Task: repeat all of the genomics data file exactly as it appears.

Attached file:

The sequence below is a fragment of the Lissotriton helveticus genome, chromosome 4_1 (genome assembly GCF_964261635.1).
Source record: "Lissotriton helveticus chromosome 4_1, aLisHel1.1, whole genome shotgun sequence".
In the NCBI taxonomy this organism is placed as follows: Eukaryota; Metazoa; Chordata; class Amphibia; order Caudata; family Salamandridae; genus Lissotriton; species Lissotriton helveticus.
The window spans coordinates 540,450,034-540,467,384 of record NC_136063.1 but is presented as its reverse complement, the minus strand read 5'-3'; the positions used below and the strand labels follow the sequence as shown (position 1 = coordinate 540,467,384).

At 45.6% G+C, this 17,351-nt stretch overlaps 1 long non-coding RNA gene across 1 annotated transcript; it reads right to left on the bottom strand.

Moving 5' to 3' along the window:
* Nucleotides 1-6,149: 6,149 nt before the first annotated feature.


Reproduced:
The sequence below is a fragment of the Lissotriton helveticus genome, chromosome 4_1 (genome assembly GCF_964261635.1).
Source record: "Lissotriton helveticus chromosome 4_1, aLisHel1.1, whole genome shotgun sequence".
In the NCBI taxonomy this organism is placed as follows: Eukaryota; Metazoa; Chordata; class Amphibia; order Caudata; family Salamandridae; genus Lissotriton; species Lissotriton helveticus.
The window spans coordinates 540,450,034-540,467,384 of record NC_136063.1 but is presented as its reverse complement, the minus strand read 5'-3'; the positions used below and the strand labels follow the sequence as shown (position 1 = coordinate 540,467,384).

At 45.6% G+C, this 17,351-nt stretch overlaps 1 long non-coding RNA gene across 1 annotated transcript; it reads right to left on the bottom strand.

Moving 5' to 3' along the window:
* Nucleotides 1-6,149: 6,149 nt before the first annotated feature.